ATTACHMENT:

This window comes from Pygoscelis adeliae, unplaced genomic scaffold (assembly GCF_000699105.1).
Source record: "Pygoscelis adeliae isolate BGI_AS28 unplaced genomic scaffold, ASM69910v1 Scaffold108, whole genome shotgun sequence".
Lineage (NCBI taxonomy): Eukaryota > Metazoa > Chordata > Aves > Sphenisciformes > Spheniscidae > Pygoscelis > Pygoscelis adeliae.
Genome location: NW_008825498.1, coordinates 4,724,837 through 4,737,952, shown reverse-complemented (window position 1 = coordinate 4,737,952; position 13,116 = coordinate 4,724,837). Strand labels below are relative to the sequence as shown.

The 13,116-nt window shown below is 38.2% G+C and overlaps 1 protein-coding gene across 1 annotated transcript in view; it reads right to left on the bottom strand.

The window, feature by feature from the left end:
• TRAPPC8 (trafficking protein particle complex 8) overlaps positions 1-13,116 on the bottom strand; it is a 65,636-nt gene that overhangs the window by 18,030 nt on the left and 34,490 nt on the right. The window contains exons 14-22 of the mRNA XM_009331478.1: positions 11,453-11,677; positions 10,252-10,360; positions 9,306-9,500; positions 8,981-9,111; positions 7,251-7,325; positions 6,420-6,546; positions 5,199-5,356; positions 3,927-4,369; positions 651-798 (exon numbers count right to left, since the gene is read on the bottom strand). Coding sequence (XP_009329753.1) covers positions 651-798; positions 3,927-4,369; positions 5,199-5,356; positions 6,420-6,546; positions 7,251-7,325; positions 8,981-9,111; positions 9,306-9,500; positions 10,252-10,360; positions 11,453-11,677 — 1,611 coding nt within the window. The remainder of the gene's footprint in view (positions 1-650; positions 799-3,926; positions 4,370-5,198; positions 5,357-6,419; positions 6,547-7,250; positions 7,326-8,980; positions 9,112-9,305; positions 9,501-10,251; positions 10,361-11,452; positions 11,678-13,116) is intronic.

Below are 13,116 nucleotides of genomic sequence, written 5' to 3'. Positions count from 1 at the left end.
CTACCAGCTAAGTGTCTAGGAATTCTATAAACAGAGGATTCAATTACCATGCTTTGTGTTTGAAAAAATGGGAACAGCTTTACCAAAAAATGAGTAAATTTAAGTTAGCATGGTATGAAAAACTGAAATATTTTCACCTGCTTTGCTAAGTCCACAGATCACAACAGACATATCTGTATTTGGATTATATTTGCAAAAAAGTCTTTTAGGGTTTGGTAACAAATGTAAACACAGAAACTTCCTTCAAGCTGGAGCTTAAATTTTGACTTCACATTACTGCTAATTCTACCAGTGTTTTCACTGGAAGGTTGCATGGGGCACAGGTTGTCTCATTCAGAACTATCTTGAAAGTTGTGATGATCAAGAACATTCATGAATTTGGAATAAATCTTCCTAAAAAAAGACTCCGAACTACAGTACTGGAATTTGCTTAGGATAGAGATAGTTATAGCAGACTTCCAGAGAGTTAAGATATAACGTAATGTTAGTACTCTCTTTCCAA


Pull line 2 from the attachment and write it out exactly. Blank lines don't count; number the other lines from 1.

Source record: "Pygoscelis adeliae isolate BGI_AS28 unplaced genomic scaffold, ASM69910v1 Scaffold108, whole genome shotgun sequence".